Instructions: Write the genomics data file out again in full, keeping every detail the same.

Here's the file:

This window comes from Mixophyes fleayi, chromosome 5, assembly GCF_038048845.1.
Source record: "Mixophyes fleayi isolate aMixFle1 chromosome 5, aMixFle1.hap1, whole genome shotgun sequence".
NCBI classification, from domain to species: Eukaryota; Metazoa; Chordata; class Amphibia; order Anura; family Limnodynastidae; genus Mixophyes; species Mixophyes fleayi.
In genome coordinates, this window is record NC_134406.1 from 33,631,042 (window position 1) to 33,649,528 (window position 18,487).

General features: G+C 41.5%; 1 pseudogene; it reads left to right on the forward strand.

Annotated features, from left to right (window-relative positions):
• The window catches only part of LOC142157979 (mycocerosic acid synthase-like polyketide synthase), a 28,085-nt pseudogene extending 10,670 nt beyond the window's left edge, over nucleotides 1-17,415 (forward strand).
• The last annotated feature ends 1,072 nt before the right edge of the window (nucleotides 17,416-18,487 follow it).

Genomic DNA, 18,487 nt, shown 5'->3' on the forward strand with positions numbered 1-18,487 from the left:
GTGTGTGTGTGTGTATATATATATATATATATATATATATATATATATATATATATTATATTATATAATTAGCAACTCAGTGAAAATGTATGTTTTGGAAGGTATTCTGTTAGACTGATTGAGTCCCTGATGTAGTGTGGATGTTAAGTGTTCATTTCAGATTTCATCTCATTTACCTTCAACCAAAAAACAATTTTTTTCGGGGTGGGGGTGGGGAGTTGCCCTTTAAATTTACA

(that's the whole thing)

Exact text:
This window comes from Mixophyes fleayi, chromosome 5, assembly GCF_038048845.1.
Source record: "Mixophyes fleayi isolate aMixFle1 chromosome 5, aMixFle1.hap1, whole genome shotgun sequence".
NCBI classification, from domain to species: Eukaryota; Metazoa; Chordata; class Amphibia; order Anura; family Limnodynastidae; genus Mixophyes; species Mixophyes fleayi.
In genome coordinates, this window is record NC_134406.1 from 33,631,042 (window position 1) to 33,649,528 (window position 18,487).

General features: G+C 41.5%; 1 pseudogene; it reads left to right on the forward strand.

Annotated features, from left to right (window-relative positions):
• The window catches only part of LOC142157979 (mycocerosic acid synthase-like polyketide synthase), a 28,085-nt pseudogene extending 10,670 nt beyond the window's left edge, over nucleotides 1-17,415 (forward strand).
• The last annotated feature ends 1,072 nt before the right edge of the window (nucleotides 17,416-18,487 follow it).

Genomic DNA, 18,487 nt, shown 5'->3' on the forward strand with positions numbered 1-18,487 from the left:
GTGTGTGTGTGTGTATATATATATATATATATATATATATATATATATATATATATTATATTATATAATTAGCAACTCAGTGAAAATGTATGTTTTGGAAGGTATTCTGTTAGACTGATTGAGTCCCTGATGTAGTGTGGATGTTAAGTGTTCATTTCAGATTTCATCTCATTTACCTTCAACCAAAAAACAATTTTTTTCGGGGTGGGGGTGGGGAGTTGCCCTTTAAATTTACA